Your first question, especially if you already have at least on Web/Business edition database, could be something similar to this: the new tiers are more powerful than Web/Business editions? What is important here is not the processing power you will have with Basic, Standard and Premium tiers, but the fact that now you have guaranteed level of resources and performances that you didn’t have before! Speaking with several partners, I found a common misunderstanding, let me report here since I consider important for everyone to be aware. First of all, give a look at sessions and worker threads limits reported at the link below:

Azure SQL Database Resource Governance

http://msdn.microsoft.com/en-us/library/azure/dn338078.aspx

As you can read there, in Web/Premium editions, the maximum limit of concurrent requests is 180, beyond this limit, you will receive error 10928: the key point here is that 180 is the maximum value, but if the system is too busy, you could also have ZERO as the effectie  resource level! In other words, there is no minimum guaranteed level of resources allocated for you, and here is where the new Basic, Standard and Premium SKUs are different: now you will be sure to use the entire amount of resources that each edition will guarantee, that is Minimum = Maximum. The important consequence of this new resource governance is that your application will have a more predictable performance feedback behavior, a more constant execution and response time.

Performance levels is a totally new concept and it has been introduced in SQLDB to address the #1 customer concern, that is the possibility to have predictable performances, then mitigating the fact that you are running your workload in a multi-tenant cloud platform where you share resources with your neighbors. Just to give you an idea, here is what these levels will offer you (http://msdn.microsoft.com/library/azure/dn741336.aspx):

There is something very interesting that is missing in the above table: did you notice that there is no indication of memory, CPU and IOPS? Yon can think that someone forgot to include there, but I have another explanation, not backed up by any official Microsoft statement,
that I consider interesting and worth sharing with you. Even if in the above table there are references to guaranteed physical resources (GBs, threads, sessions), if you create a new SQLDB database in the Azure Portal using the new Premium SKUs, you will clearly see that the term “DTU” is emphasized and is the only indicator shown for the level of performances you will have:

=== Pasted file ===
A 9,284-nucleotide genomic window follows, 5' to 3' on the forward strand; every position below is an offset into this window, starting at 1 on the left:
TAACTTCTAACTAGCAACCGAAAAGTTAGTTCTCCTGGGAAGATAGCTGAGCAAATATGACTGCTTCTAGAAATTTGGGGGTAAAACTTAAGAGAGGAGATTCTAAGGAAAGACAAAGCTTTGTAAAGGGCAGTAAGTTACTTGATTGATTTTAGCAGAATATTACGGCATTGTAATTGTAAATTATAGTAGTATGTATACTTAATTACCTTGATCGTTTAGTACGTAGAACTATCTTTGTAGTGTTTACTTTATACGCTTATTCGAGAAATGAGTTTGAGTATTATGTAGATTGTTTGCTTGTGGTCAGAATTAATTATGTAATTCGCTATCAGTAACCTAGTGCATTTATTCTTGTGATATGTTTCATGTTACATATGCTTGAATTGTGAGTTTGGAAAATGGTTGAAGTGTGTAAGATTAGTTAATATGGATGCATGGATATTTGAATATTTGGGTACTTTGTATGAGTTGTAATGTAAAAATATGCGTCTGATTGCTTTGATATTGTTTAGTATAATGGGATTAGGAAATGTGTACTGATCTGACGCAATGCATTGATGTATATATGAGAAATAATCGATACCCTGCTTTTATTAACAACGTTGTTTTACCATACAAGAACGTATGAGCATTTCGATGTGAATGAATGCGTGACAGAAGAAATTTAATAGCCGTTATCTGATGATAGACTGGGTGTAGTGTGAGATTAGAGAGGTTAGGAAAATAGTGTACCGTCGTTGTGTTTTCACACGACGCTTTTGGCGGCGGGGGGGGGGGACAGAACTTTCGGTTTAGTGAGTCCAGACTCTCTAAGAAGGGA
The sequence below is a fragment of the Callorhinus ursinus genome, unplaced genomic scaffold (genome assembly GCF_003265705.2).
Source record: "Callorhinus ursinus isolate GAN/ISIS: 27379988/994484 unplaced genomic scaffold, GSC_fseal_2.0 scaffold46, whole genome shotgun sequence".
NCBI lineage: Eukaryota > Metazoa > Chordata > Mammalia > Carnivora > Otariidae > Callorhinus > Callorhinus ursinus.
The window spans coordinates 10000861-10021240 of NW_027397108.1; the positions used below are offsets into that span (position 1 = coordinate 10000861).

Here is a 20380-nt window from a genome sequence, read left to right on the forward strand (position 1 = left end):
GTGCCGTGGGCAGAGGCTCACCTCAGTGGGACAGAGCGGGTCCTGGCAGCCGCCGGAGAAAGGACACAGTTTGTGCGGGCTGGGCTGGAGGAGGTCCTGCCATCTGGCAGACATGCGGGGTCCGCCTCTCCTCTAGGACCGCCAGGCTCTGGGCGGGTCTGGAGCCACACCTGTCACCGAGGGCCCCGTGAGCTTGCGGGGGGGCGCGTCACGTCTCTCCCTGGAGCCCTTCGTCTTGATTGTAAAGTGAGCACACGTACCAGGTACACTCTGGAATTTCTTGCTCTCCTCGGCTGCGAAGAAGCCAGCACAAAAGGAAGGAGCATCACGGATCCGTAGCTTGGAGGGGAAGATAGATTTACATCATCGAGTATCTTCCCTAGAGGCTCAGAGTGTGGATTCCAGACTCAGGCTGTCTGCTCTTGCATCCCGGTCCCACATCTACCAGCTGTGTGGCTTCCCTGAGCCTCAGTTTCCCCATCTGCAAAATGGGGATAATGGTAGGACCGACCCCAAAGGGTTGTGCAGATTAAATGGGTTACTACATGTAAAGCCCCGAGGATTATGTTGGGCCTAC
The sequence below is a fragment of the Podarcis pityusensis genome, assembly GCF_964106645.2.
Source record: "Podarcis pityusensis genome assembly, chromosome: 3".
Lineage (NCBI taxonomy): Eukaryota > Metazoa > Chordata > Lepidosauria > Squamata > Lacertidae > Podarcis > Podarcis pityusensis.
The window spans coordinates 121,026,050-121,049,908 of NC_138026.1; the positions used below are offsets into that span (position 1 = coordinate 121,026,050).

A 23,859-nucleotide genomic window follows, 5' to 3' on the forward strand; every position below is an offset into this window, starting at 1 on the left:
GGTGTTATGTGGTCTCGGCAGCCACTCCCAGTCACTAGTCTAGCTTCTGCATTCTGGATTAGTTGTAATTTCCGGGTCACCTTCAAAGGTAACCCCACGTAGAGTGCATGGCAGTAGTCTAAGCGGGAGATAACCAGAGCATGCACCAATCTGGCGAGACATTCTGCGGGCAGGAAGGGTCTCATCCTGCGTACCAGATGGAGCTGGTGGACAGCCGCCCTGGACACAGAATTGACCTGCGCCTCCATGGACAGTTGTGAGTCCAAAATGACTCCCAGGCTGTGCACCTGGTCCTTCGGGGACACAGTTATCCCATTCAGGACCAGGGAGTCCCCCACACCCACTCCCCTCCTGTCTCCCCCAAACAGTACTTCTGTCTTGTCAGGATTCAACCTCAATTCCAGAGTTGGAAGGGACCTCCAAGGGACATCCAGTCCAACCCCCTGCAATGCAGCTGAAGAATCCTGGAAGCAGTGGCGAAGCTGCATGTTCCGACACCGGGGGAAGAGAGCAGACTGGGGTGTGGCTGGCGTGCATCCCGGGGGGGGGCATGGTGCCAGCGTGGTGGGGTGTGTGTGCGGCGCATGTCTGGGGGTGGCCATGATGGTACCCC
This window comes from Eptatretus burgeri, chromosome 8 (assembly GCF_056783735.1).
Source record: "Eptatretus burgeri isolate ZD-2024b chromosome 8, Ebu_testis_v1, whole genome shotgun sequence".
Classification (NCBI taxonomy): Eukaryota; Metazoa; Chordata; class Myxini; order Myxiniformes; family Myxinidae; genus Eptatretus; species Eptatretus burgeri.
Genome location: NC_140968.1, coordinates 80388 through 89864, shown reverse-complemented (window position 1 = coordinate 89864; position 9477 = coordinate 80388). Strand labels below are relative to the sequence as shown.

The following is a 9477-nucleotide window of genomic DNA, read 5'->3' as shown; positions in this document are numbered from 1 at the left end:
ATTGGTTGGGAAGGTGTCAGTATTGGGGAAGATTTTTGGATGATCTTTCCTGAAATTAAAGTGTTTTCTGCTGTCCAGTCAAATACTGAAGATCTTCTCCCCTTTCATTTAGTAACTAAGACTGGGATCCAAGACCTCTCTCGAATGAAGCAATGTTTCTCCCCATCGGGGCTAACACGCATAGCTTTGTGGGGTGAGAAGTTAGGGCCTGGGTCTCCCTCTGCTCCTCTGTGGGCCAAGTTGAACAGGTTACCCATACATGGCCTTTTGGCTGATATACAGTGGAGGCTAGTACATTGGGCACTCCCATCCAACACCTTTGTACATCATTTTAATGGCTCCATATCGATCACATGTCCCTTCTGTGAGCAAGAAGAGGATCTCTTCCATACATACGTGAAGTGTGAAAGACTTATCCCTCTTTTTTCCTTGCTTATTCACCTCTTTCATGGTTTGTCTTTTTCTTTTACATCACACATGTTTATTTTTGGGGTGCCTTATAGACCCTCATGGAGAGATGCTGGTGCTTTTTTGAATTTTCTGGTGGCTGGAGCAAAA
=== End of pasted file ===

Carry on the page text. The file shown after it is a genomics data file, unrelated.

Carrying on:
As you can read at the link below, DTU stands for “Database Throughput Units” and it is a clear method, at least in my opinion, to abstract the database performances from the underlying hardware resources used in Azure SQLDB. Even if in the future underlying Azure server hardware resources will change, you will still have the same database power and performances, but this time expressed in a new logical unit of measure that will better reflect what should be more important for you, that is transactions, not how many CPUs or RAM your virtual box will have.

Azure SQL Database Benchmark Overview

http://msdn.microsoft.com/en-us/library/azure/dn741327.aspx

As my last consideration on performances, let me bring upfront how performance SLA are measured, you can obtain this information from the previous table:

  • Basic: Designed for applications with a light transactional workload. Performance objectives for Basic provide a predictable hourly transaction rate.
  • Standard: Standard is the go-to option for getting started with cloud-designed business applications. It offers mid-level performance and business continuity features. Performance objectives for Standard deliver predictable per minute transaction rates.
  • Premium: Designed for mission-critical databases, Premium offers the highest performance levels and access to advanced business continuity features. Performance objectives for Premium deliver predictable per second transaction rates.

In addition to the concept of guaranteed level of resources explained above, please don’t forget that now, with Premium SKUs, you will be able to have database of 500GB maximum size.

HA&DR

First of all, please welcome a new higher uptime SLA of 99.95% for all the new Basic, Standard and Premium tiers! Don’t be wrong, while the marginal improvement may seems small on a pure numerical perspective, it’s very important to reach (and in some cases surpass) the HA SLA offered by competitors, and also to offer the same level guaranteed by Azure Compute resources. I personally hope that also the Azure storage will provide in the future the same improvement over the actual 99,90% SLA level. A very important new feature for Basic, Standard and Premium SKUs is the possibility to have self-service restore, that is the possibility, using the Azure Portal, Power Shell or APIs, for database restore, as explained at the following link: